I enjoy anime which teach me something. For example, fairly recently there have been several cooking anime. I loved learning about traditional Japanese cuisine in Sushi and Beyond or foods from all around the world in Shokugeki no Souma. Nevertheless as a future civil engineer I appreciate architectural trivia the most.
For me the most memorable detail from the “cute girls climbing mountains” anime, Yama no Susume, wasn’t any of the natural wonders they visited, but the Doai underground station where the girls get off the train when climbing Mount Tanigawa. Unlike most viewers I already knew of the station having seen it in a yet another anime I’ll also be drawing information from today. Tetsuko no Tabi is about a train enthusiast and a hard-to-impress mangaka traveling around Japan visiting interesting railway stations and making a manga about it. One day I might write about some of the other amazing stations they visit, but today I want to tell you about the Doai station.
In reality it looks even more like a wartime bunker or something, but it’s an underground train station!
I said wartime bunker… the station was built between the wars. On September 1, 1931 it was set up as a signal box with the opening to traffic of Jouetsu Line. Five years later (December 19, 1936) it became a railway station. When in 1967 the Joetsu Line became double-tracked (and Shin-Shimizu Tunnel opened, housing the second track), this underground level was opened. So actually, the most interesting part was built later.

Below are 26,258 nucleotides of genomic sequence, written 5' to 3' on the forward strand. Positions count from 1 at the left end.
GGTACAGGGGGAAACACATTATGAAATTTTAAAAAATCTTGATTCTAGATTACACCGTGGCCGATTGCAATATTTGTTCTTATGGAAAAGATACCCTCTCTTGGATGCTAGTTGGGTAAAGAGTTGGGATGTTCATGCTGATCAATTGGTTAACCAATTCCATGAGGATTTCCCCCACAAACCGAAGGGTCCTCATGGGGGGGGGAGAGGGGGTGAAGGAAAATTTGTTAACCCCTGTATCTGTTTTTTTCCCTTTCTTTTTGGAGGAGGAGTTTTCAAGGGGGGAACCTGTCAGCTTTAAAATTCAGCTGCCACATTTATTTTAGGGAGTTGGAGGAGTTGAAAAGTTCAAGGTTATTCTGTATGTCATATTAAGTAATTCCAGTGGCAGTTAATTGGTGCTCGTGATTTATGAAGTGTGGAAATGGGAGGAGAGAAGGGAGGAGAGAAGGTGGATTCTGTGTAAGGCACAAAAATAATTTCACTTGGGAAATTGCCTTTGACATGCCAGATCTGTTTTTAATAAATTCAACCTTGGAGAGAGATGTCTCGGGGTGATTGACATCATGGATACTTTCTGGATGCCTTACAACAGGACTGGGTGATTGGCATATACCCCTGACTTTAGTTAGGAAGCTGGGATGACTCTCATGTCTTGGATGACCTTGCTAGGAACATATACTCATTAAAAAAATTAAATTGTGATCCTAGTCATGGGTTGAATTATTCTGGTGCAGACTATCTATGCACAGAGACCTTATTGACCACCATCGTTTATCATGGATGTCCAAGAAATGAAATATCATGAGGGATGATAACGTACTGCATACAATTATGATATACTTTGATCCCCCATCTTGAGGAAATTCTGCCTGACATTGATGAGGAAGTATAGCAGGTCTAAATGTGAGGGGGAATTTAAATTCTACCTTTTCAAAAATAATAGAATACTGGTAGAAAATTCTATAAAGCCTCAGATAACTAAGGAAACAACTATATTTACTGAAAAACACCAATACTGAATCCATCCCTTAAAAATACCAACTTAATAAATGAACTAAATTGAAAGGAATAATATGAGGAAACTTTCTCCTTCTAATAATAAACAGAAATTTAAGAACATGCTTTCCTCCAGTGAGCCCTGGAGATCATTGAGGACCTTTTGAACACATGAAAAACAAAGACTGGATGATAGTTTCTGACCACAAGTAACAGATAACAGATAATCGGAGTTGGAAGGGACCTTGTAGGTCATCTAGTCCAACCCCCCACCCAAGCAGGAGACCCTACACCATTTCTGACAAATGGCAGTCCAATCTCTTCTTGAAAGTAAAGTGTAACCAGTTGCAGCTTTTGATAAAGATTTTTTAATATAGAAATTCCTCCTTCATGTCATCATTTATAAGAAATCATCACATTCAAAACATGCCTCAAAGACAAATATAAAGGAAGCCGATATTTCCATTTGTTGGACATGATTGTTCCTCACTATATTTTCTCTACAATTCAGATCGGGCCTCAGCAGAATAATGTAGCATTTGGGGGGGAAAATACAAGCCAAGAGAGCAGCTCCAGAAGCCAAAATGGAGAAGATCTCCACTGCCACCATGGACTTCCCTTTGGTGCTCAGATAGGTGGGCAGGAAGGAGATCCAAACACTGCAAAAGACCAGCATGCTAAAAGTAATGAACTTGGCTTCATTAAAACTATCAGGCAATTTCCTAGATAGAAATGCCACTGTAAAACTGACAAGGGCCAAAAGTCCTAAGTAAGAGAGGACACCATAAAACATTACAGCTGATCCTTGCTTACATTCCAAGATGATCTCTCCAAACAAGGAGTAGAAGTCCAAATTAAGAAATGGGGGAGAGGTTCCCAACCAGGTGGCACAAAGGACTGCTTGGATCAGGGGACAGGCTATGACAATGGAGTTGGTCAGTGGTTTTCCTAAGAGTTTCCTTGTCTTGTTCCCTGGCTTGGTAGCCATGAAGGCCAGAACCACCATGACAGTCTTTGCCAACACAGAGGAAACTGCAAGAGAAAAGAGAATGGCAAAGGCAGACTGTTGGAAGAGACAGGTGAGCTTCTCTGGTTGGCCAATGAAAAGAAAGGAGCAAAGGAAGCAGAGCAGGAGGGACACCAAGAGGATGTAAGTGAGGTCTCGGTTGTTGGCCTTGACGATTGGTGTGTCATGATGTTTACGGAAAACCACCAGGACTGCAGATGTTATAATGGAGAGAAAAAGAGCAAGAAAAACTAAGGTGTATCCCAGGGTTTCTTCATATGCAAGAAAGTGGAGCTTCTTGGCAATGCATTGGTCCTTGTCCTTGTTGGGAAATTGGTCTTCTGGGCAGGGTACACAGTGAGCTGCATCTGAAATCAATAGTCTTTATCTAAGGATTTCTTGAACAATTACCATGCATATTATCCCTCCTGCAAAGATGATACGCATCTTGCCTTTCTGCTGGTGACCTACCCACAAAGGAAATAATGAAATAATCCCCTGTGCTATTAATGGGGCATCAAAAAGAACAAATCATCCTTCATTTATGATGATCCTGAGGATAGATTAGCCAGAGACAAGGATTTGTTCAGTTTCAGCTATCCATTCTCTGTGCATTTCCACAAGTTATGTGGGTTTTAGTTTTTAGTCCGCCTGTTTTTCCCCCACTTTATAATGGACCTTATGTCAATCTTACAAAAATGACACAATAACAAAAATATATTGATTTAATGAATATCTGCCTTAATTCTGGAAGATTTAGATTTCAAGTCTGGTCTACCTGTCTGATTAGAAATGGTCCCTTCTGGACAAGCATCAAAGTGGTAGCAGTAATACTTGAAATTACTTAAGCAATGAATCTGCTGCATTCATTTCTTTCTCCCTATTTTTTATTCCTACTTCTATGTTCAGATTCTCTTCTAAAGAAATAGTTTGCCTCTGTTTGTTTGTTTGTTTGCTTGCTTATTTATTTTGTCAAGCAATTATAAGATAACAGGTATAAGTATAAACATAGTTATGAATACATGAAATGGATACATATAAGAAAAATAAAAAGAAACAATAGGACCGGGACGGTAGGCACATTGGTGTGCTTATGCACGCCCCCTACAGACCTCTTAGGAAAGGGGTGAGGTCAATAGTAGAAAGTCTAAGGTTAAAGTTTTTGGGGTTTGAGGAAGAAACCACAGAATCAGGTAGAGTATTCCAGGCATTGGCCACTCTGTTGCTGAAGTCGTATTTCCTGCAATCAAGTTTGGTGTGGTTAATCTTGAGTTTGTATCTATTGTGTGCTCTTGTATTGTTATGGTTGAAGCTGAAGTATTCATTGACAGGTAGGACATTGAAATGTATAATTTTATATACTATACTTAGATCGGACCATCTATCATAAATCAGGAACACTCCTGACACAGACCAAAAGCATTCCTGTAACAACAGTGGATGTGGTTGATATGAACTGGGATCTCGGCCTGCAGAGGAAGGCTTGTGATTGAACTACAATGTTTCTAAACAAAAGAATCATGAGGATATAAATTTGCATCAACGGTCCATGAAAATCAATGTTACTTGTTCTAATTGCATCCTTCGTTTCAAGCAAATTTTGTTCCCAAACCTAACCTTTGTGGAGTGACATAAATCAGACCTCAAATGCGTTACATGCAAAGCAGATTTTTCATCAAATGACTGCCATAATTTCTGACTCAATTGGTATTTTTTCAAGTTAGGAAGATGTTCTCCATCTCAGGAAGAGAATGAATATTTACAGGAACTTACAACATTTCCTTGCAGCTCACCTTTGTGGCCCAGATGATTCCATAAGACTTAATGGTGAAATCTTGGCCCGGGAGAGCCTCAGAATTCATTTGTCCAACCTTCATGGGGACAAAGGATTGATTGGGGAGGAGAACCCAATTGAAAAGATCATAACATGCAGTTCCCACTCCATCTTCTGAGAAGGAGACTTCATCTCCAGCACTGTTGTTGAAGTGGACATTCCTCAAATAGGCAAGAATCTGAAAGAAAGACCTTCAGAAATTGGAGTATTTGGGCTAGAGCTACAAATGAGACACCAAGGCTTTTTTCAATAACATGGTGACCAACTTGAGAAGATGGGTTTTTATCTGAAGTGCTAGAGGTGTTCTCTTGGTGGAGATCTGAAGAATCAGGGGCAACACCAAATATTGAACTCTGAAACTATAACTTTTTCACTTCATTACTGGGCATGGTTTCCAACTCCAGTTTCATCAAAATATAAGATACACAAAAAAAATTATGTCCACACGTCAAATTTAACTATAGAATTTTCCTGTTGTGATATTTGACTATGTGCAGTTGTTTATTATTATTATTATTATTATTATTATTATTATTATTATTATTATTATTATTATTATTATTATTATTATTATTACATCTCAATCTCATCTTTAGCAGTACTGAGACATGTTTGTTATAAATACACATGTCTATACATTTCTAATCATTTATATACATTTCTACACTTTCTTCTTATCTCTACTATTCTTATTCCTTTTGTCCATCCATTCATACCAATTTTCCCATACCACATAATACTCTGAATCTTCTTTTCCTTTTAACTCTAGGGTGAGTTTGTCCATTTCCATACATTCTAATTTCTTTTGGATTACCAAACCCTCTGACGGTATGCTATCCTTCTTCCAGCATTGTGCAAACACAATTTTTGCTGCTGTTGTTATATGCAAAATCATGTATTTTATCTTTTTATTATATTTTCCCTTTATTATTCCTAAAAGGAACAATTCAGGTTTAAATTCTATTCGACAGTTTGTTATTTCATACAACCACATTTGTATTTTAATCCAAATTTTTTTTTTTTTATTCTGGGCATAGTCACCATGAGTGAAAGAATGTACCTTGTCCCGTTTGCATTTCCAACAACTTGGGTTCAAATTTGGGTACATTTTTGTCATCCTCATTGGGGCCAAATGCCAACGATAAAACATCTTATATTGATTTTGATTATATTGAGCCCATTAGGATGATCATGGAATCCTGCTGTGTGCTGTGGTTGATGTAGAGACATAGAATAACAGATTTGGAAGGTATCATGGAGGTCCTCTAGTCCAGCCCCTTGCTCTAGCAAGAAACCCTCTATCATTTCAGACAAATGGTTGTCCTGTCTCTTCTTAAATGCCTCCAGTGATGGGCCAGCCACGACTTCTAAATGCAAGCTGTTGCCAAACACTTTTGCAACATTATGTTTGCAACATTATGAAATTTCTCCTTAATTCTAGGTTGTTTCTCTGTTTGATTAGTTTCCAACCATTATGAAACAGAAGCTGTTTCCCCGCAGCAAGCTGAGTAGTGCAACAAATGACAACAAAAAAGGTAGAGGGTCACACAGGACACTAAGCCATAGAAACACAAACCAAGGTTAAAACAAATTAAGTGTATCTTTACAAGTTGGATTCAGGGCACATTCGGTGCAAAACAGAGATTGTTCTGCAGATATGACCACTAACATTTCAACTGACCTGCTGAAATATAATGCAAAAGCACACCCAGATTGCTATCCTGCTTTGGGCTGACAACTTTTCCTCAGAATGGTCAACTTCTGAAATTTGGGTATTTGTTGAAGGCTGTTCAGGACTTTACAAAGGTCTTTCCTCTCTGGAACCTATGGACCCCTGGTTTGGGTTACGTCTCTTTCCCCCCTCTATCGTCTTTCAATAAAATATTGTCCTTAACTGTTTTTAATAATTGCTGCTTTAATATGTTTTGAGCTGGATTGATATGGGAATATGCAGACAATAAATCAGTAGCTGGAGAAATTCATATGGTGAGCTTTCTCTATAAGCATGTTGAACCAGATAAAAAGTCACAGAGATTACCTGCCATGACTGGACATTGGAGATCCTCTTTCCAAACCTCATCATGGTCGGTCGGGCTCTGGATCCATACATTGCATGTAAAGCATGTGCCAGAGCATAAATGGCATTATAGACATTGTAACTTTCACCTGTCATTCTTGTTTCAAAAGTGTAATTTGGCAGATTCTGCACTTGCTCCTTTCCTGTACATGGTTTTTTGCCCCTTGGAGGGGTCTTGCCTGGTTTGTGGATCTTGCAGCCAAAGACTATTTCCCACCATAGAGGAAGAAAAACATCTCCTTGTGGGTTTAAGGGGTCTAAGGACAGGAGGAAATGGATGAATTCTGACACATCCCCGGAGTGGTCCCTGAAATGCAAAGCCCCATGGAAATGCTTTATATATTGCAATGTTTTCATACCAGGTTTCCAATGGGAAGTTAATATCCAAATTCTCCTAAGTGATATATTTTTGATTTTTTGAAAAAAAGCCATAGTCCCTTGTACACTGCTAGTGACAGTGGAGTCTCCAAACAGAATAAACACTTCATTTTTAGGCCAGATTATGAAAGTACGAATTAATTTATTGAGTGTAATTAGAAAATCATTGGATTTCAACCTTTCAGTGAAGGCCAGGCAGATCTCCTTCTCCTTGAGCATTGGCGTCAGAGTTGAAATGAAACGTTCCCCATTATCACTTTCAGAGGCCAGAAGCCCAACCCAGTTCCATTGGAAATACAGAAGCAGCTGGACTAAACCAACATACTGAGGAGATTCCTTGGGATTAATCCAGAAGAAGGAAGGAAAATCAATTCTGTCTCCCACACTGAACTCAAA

The interesting part and the one it’s famous for, of course, are the stairs. As we can learn from Tetsuko no Tabi, the ascent, if you are coming from Tokyo direction (northbound), takes over ten minutes of climbing 462 steps. That makes 70.7 meters of altitude difference. This station’s nickname モグラ駅 [モグラえき, moguraeki, mole station] is well-earned.
(If you are coming from Niigata direction (southbound), the platform is above the northbound one and you can just walk to the ground-level platform with ease.)
Another interesting fact is that this station is unmanned, even though it’s pretty large. Maybe deep would be a better word. Not that the person working there would have much to do – only about 20 people come through here per day, mostly backpackers.